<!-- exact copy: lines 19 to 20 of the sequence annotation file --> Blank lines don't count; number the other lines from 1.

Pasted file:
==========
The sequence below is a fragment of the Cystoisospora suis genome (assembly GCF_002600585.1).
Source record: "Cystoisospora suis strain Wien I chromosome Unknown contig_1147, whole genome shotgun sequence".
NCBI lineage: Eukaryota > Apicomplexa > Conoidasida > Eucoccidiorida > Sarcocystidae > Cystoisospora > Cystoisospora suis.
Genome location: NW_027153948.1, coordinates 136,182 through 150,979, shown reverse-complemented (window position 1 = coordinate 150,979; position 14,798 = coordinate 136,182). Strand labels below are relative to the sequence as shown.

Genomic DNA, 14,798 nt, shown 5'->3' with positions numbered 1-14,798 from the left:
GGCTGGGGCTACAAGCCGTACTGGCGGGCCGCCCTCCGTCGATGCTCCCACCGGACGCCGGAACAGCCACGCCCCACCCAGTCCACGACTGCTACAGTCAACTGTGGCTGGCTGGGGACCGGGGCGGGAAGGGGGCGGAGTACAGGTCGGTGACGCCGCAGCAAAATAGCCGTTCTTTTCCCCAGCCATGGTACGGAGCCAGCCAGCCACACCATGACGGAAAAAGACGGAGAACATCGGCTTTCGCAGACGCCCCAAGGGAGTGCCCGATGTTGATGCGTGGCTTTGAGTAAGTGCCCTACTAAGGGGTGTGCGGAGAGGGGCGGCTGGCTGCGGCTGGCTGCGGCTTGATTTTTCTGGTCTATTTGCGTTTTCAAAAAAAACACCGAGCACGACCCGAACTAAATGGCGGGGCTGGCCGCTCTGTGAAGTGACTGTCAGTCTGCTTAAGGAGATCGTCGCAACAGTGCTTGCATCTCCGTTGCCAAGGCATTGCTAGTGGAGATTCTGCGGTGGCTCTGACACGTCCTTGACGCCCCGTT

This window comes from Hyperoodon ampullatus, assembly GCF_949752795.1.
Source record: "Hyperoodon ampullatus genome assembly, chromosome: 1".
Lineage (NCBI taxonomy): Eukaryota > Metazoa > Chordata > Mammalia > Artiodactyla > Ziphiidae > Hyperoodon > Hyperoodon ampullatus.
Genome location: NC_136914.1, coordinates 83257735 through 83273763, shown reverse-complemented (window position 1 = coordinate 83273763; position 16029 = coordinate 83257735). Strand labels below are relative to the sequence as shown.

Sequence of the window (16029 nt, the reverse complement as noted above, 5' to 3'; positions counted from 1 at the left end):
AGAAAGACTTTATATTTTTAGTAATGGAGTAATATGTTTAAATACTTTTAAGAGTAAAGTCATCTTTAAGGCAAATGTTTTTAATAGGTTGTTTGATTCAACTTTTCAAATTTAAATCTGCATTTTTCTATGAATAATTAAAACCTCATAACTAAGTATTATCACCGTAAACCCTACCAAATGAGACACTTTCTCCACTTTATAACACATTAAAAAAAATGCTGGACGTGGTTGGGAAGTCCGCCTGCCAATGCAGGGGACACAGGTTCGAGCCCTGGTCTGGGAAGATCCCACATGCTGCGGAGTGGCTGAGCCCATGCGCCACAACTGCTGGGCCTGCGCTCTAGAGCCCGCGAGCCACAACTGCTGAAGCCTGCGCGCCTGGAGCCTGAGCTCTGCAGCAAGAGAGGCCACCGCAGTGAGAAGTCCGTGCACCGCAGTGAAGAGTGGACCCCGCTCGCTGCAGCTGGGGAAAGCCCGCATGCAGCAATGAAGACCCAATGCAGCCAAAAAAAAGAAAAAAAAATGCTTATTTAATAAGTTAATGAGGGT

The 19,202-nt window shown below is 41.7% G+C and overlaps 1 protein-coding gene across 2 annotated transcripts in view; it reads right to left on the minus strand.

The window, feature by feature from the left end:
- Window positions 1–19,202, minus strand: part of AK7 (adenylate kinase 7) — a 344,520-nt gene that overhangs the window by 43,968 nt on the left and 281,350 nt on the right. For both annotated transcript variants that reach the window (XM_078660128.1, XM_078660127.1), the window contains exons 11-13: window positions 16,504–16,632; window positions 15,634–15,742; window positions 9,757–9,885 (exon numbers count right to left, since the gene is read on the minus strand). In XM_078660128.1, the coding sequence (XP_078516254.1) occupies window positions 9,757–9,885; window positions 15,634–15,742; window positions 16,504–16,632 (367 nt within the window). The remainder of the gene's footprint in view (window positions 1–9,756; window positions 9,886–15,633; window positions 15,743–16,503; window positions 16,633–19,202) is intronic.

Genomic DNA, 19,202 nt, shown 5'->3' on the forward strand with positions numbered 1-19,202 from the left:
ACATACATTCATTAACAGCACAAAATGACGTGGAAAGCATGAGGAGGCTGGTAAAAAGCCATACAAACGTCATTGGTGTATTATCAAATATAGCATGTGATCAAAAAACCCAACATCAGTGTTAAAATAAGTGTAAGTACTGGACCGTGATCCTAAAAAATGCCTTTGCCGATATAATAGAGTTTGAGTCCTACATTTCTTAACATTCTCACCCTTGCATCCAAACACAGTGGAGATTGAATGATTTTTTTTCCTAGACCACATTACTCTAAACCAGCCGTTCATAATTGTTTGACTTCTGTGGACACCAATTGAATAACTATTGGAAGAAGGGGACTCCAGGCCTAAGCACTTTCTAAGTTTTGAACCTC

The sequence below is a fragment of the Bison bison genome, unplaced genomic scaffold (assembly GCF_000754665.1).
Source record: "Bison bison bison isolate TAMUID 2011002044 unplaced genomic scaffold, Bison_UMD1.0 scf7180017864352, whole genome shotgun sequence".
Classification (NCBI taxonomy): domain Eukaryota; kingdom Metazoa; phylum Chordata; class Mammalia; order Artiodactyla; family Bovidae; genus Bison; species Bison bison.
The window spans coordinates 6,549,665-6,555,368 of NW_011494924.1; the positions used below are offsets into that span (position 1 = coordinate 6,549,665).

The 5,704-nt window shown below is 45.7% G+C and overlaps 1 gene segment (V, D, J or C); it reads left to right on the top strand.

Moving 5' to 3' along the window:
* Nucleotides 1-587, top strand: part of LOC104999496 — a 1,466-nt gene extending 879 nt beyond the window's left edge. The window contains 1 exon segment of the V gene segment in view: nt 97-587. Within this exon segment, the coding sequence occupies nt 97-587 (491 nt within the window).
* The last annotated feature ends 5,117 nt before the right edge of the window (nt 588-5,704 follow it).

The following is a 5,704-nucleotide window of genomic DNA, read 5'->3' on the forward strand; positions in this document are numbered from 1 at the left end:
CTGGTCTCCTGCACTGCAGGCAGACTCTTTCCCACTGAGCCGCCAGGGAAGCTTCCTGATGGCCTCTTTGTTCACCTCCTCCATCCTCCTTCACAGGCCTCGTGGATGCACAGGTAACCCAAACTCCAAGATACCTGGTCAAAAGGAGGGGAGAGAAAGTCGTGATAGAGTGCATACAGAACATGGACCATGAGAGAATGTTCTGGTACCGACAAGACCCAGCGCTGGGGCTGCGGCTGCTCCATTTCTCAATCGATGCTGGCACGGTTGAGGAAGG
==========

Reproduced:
Source record: "Bison bison bison isolate TAMUID 2011002044 unplaced genomic scaffold, Bison_UMD1.0 scf7180017864352, whole genome shotgun sequence".
Classification (NCBI taxonomy): domain Eukaryota; kingdom Metazoa; phylum Chordata; class Mammalia; order Artiodactyla; family Bovidae; genus Bison; species Bison bison.